With Pokémon GO‘s servers taking a hammering with every new feature, Niantic is, unsurprisingly, choosing to load out the feature strategically. “It’ll be level gated piece by piece as we make sure that both the servers can handle both the number of trainers that are playing and the frequency that those players are playing.”
Leagues and rewards
As well as being able to battle other trainers, new players will be able to better their team leader. Battling a team leader will offer up one reward a day, with trainer battles offering up three. In the battles we played, players were rewarded with the much sought after Sinnoh stone, but obviously these tantalising rewards will vary.
“The primary reward for doing battles is stardust, stardust was always intended to be a mechanic that allows you to power up Pokémon and to make it feel like your Pokémon were growing, so it seemed like the perfect fit for a Pokémon battle system.”
When it comes to leagues, there are three main leagues available: Great League, Ultra League and Master League. The leagues will be restricted to 1,500 CP, 2,500 CP and no CP restriction respectively.
Interestingly though, Niantic doesn’t see these as a straight ‘easy’ ‘medium’ and ‘hard’ progression. When it comes to trainer V trainer battles, a basic tournament infrastructure will allow players to test different teams of ‘mon in each league, with each league having its own veteran badges as unlockable rewards.
“As far as different difficulty levels, yes higher tiers of difficulty will have better rewards for the AI battles but as far as trainer battles are concerned, we sort of want trainers to be thinking of these three leagues as equals. Similarly to many other Pokémon games each battle format sort of has its strategies to master and its own teams to build. So the types of teams you’ll be looking at building to be good in Great league are going to be very different teams to the ones that you might want to curate for Ultra league or Master League.”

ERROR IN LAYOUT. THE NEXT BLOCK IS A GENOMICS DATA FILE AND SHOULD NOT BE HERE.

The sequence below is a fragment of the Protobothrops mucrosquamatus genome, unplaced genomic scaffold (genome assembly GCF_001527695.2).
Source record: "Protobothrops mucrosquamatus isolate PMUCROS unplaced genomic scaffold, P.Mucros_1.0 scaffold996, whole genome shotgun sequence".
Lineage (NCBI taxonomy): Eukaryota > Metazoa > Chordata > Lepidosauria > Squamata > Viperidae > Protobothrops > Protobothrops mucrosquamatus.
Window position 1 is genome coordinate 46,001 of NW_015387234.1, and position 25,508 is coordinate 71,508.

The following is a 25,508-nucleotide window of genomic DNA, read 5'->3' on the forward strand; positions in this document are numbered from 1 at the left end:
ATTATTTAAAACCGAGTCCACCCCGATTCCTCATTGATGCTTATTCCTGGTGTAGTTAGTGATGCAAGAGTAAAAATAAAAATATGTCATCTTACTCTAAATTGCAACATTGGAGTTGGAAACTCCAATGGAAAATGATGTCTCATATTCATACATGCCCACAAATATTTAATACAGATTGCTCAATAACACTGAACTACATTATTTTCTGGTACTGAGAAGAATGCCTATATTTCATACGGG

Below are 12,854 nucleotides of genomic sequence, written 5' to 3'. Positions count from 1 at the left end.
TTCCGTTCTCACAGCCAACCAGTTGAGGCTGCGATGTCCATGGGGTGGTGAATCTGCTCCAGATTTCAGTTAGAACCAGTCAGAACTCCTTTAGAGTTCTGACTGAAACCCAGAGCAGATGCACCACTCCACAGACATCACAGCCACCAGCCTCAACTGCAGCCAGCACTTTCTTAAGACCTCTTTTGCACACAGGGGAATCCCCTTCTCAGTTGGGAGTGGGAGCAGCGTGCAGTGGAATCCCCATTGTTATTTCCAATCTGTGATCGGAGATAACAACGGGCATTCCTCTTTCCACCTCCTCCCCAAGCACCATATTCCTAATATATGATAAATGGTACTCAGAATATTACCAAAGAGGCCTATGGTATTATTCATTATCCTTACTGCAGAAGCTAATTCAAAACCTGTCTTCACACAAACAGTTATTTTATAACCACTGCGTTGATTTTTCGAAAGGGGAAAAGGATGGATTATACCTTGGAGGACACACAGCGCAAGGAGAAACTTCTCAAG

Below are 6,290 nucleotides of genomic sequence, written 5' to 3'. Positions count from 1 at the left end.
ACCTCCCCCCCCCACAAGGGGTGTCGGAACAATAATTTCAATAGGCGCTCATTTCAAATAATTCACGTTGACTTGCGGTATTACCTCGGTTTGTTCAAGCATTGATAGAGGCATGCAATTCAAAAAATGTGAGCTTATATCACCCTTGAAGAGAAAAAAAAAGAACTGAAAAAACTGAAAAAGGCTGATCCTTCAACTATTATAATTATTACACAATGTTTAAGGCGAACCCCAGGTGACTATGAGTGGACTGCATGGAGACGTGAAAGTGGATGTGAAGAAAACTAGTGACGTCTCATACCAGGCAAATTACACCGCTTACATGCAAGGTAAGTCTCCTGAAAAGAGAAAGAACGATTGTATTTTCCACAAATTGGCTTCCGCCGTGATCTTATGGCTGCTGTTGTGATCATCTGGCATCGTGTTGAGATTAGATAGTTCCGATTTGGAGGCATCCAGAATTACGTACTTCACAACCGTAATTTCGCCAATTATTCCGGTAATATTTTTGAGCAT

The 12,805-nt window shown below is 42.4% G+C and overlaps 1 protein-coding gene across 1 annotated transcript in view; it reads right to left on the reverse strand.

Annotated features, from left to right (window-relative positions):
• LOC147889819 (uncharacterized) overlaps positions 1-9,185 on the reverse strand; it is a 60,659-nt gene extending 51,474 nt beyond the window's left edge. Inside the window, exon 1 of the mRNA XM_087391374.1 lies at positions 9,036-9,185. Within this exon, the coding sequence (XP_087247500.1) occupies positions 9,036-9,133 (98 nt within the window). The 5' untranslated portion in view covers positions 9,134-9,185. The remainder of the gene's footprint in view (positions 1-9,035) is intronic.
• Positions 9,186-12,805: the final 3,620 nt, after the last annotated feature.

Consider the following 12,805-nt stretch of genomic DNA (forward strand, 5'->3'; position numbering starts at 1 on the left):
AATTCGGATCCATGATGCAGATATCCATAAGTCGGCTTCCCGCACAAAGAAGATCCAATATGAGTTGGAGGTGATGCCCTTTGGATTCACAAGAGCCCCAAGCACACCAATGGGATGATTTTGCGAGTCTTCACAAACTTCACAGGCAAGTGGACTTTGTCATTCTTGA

“Players shouldn’t go in thinking that you know Great League is the baby steps, Ultra league is like where you kind of understanding what you’re doing and Master League is where the real action is. By no means are we balancing like that as the case. We are trying to ensure that all three of these leagues are fully tenable. We think the real fun in Pokémon always comes down to what teams can I build? And by introducing a league system like this, we think it really highlights the strengths of people who want to get good at building different types of teams. We know that having no restrictions at all means the sandbox very quickly curates down to a very small few set of Pokémon. So this gives players an opportunity both to use their biggest hard hitters in Master League while having to think really tactically about tight matchups in Great League.”